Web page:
In the bestselling tradition of Augusten Burroughs, a compassionate, witty, and completely candid memoir that chronicles growing up with obsessive-compulsive disorder.
When all the neighborhood kids were playing outdoors, seven-year-old Traci Foust was inside making sure the miniature Catholic saint statues on her windowsill always pointed north, scratching out bald patches on her scalp, and snapping her fingers after every utterance of the word God. As Traci grew older, her OCD blossomed to include panic attacks and bizarre behaviors, including a fear of the sun, an obsession with contracting eradicated diseases, and the idea that she could catch herself on fire just by thinking about it. While stints of therapy -- and lots of Nyquil -- sometimes helped, nothing alleviated the fact that her single mother and mid-life crisis father had no idea how to deal with her.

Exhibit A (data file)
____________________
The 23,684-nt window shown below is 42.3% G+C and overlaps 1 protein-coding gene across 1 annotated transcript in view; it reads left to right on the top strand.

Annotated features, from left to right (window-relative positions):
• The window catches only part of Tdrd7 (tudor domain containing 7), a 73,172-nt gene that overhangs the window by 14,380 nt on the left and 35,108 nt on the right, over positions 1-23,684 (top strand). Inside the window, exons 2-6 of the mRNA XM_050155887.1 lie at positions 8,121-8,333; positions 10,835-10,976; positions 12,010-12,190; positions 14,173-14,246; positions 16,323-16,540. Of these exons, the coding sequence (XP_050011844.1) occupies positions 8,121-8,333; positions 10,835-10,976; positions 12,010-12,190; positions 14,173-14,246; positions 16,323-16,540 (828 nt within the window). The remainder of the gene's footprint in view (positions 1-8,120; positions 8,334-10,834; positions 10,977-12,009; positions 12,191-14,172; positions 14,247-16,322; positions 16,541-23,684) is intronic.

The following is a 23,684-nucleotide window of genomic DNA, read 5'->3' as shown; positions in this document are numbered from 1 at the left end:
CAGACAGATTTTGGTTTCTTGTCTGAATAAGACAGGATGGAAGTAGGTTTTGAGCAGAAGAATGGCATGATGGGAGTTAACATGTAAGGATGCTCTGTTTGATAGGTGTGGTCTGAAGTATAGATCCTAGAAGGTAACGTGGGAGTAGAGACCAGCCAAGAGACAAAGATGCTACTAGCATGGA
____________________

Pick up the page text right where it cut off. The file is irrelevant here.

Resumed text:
Traci Foust shares her wacky and compelling journey with brutal honesty, from becoming a teenage runaway on the poetry slam beat in the hippie beach towns of Northern California to living at a family-owned nursing home, in a room with a seventy-five- year-old WWII Vet who kept mistaking her for a prostitute. In this funny, frenetic, and wonderfully dark-humored account of her struggles with a variety of psychological disorders, Traci ultimately concludes that there is nothing special about being “normal.”
Traci Foust grew up in the San Francisco Bay area and received a degree in American Literature from UCSC. Her writing credits included contemporary short fiction in The Black Satellite Anthology (2000) to winning the Northern California Olympiad of the Arts award for the same category. She has also been published in Hyperlexia Literary Journal (3/09). She currently lives in San Diego, CA. Nowhere Near Normal is her first book-length work of nonfiction.
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